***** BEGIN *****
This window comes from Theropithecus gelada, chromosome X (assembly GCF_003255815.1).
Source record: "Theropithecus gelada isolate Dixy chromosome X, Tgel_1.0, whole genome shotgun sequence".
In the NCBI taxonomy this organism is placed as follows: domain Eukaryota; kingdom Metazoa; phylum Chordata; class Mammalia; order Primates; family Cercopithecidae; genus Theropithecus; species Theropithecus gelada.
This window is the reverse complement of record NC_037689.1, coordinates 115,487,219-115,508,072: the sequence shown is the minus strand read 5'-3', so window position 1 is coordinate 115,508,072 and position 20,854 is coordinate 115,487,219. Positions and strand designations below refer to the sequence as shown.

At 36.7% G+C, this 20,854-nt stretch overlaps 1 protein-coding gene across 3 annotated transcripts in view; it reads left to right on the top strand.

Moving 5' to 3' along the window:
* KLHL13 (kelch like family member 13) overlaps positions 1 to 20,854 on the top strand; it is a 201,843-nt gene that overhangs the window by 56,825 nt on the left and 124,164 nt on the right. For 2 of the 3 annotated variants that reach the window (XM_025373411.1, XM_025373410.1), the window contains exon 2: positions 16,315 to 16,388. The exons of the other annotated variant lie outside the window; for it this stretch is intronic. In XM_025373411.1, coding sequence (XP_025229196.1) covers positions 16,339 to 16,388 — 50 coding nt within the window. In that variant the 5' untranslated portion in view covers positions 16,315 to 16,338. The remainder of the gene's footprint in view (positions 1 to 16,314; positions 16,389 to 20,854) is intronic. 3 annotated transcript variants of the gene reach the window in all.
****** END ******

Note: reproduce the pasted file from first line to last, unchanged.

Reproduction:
This window comes from Theropithecus gelada, chromosome X (assembly GCF_003255815.1).
Source record: "Theropithecus gelada isolate Dixy chromosome X, Tgel_1.0, whole genome shotgun sequence".
In the NCBI taxonomy this organism is placed as follows: domain Eukaryota; kingdom Metazoa; phylum Chordata; class Mammalia; order Primates; family Cercopithecidae; genus Theropithecus; species Theropithecus gelada.
This window is the reverse complement of record NC_037689.1, coordinates 115,487,219-115,508,072: the sequence shown is the minus strand read 5'-3', so window position 1 is coordinate 115,508,072 and position 20,854 is coordinate 115,487,219. Positions and strand designations below refer to the sequence as shown.

At 36.7% G+C, this 20,854-nt stretch overlaps 1 protein-coding gene across 3 annotated transcripts in view; it reads left to right on the top strand.

Moving 5' to 3' along the window:
* KLHL13 (kelch like family member 13) overlaps positions 1 to 20,854 on the top strand; it is a 201,843-nt gene that overhangs the window by 56,825 nt on the left and 124,164 nt on the right. For 2 of the 3 annotated variants that reach the window (XM_025373411.1, XM_025373410.1), the window contains exon 2: positions 16,315 to 16,388. The exons of the other annotated variant lie outside the window; for it this stretch is intronic. In XM_025373411.1, coding sequence (XP_025229196.1) covers positions 16,339 to 16,388 — 50 coding nt within the window. In that variant the 5' untranslated portion in view covers positions 16,315 to 16,338. The remainder of the gene's footprint in view (positions 1 to 16,314; positions 16,389 to 20,854) is intronic. 3 annotated transcript variants of the gene reach the window in all.